TODAY, September 7th, Brazil celebrates its National Day, marking the 194th anniversary of our independence from Portugal in 1822. On this occasion, when we reflect about our national identity and our place in the world, it is with great satisfaction that I note the strength of the relations between Brazil and the Philippines and the great potential still left to intensify them. The Philippines stands out in one of the more dynamic regions of the world, thanks to the dynamic and enterprising character of its people and leaders.
Despite the geographical distance that separates our two countries, we are united by common values and historical ties. Filipinos and Brazilians share the legacy of multicultural peoples, shaped by diversity, a desire for development, the existence of solid democracies, diversified economies and an extensive environmental heritage. We also must face similar challenges in our common quest for assuring higher living standards for our citizens.
Brazil and the Philippines attribute high priority to fighting against poverty and overcoming social inequality. Both countries have launched conditional cash transfer programs as part of broader social protection and development networks aimed at granting millions of citizens a place and a voice in our societies. The two nations are firmly committed towards the UN Millennium Development Goals.
Brazil and the Philippines have often reaffirmed confidence in multilateralism as the way to achieve long-lasting and effective solutions for all relevant global issues and highlighted the fundamental roles played by MERCOSUR and ASEAN in the attainment of stability and prosperity in our respective regions. We share the same steady support for the central role of a stronger and more efficient United Nations.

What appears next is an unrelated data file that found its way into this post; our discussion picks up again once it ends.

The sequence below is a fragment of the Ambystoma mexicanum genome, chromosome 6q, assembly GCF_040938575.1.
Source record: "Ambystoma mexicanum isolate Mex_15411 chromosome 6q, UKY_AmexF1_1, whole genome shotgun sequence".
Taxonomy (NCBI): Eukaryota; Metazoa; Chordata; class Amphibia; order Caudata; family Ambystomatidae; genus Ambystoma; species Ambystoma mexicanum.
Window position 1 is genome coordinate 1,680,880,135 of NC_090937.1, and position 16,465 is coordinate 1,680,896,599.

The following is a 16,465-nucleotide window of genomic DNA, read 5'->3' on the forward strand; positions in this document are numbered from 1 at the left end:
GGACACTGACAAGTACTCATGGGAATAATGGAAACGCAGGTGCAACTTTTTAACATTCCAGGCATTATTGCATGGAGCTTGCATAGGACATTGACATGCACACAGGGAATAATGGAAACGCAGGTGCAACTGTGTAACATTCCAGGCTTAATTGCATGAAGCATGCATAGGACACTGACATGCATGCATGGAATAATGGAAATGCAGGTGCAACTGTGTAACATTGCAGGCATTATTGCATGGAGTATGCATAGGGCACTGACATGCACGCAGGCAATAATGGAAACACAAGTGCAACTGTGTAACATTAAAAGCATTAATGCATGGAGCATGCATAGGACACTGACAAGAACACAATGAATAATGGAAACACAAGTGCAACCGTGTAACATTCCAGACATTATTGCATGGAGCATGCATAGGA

The Brazilian Government will spare no efforts to create effective conditions for a sustainable deepening of our bilateral relations, inspired by the spirit of friendship and cooperation which has always prevailed between us. In the aftermath of the devastation caused by the Yolanda typhoon, it was that same spirit which led the Brazilian people to provide urgent humanitarian assistance for the Filipinos affected by that natural disaster.
A clear indication of the potential for the intensification of our ties is the growing bilateral trade, which today averages a total yearly amount of one billion dollars. Complementarities between our two economies provide multiple opportunities for an even more intensive exchange among our respective business leaders. Promotion of trade and investment must be a top priority in the process of tightening the bonds between our two countries.
Another force that brings Brazil and the Philippines together is our shared passion for sports, which had one of its finest moments during the Rio 2016 Olympic Games. On this particular issue, I would like to extend my warmest congratulations to Hidilyn Diaz for her outstanding achievement in weightlifting. May her feat inspire all who use sport as a tool for education, development and peace. One must also stress, furthermore, the many ways by which sport can promote cooperation, social inclusion and health. They will certainly be showcased once again during the Rio 2016 Paralympic Games, from today until September 18th.
The topics mentioned above are but a few of the many areas of convergence between Brazil and the Philippines, which have celebrated this year the 70th anniversary of the establishment of diplomatic relations. On this solid base, bilateral ties will certainly grow stronger, in the best interests of Brazil and the Philippines.